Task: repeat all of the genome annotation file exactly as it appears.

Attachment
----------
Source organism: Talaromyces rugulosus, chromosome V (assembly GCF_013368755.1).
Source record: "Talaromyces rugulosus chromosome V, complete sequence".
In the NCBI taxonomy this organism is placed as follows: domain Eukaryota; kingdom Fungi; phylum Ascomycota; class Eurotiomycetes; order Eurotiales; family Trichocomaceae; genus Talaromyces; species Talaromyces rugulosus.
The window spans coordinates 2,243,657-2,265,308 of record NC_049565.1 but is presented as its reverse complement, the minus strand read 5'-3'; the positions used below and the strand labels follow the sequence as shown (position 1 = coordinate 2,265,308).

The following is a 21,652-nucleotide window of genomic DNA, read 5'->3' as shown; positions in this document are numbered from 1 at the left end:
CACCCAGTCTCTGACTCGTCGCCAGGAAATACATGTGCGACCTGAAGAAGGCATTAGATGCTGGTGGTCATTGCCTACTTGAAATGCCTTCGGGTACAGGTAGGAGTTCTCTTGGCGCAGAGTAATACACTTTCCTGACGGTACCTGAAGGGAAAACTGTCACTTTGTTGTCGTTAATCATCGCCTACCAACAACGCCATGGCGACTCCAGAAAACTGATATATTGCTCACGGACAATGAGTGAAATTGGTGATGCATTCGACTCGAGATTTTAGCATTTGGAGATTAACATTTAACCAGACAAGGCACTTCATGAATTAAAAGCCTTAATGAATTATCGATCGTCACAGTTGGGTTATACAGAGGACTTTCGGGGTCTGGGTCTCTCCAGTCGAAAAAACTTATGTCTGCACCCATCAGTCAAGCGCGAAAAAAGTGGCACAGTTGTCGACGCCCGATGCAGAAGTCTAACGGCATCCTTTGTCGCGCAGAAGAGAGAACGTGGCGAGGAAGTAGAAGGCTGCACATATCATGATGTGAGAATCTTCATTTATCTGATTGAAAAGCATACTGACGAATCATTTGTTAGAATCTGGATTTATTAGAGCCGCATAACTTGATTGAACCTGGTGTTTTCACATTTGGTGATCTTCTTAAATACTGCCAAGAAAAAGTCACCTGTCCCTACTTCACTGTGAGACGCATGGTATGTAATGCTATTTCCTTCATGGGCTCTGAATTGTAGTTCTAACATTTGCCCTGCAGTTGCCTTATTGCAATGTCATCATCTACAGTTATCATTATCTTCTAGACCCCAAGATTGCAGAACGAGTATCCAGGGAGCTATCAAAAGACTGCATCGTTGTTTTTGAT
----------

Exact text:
Source organism: Talaromyces rugulosus, chromosome V (assembly GCF_013368755.1).
Source record: "Talaromyces rugulosus chromosome V, complete sequence".
In the NCBI taxonomy this organism is placed as follows: domain Eukaryota; kingdom Fungi; phylum Ascomycota; class Eurotiomycetes; order Eurotiales; family Trichocomaceae; genus Talaromyces; species Talaromyces rugulosus.
The window spans coordinates 2,243,657-2,265,308 of record NC_049565.1 but is presented as its reverse complement, the minus strand read 5'-3'; the positions used below and the strand labels follow the sequence as shown (position 1 = coordinate 2,265,308).

The following is a 21,652-nucleotide window of genomic DNA, read 5'->3' as shown; positions in this document are numbered from 1 at the left end:
CACCCAGTCTCTGACTCGTCGCCAGGAAATACATGTGCGACCTGAAGAAGGCATTAGATGCTGGTGGTCATTGCCTACTTGAAATGCCTTCGGGTACAGGTAGGAGTTCTCTTGGCGCAGAGTAATACACTTTCCTGACGGTACCTGAAGGGAAAACTGTCACTTTGTTGTCGTTAATCATCGCCTACCAACAACGCCATGGCGACTCCAGAAAACTGATATATTGCTCACGGACAATGAGTGAAATTGGTGATGCATTCGACTCGAGATTTTAGCATTTGGAGATTAACATTTAACCAGACAAGGCACTTCATGAATTAAAAGCCTTAATGAATTATCGATCGTCACAGTTGGGTTATACAGAGGACTTTCGGGGTCTGGGTCTCTCCAGTCGAAAAAACTTATGTCTGCACCCATCAGTCAAGCGCGAAAAAAGTGGCACAGTTGTCGACGCCCGATGCAGAAGTCTAACGGCATCCTTTGTCGCGCAGAAGAGAGAACGTGGCGAGGAAGTAGAAGGCTGCACATATCATGATGTGAGAATCTTCATTTATCTGATTGAAAAGCATACTGACGAATCATTTGTTAGAATCTGGATTTATTAGAGCCGCATAACTTGATTGAACCTGGTGTTTTCACATTTGGTGATCTTCTTAAATACTGCCAAGAAAAAGTCACCTGTCCCTACTTCACTGTGAGACGCATGGTATGTAATGCTATTTCCTTCATGGGCTCTGAATTGTAGTTCTAACATTTGCCCTGCAGTTGCCTTATTGCAATGTCATCATCTACAGTTATCATTATCTTCTAGACCCCAAGATTGCAGAACGAGTATCCAGGGAGCTATCAAAAGACTGCATCGTTGTTTTTGAT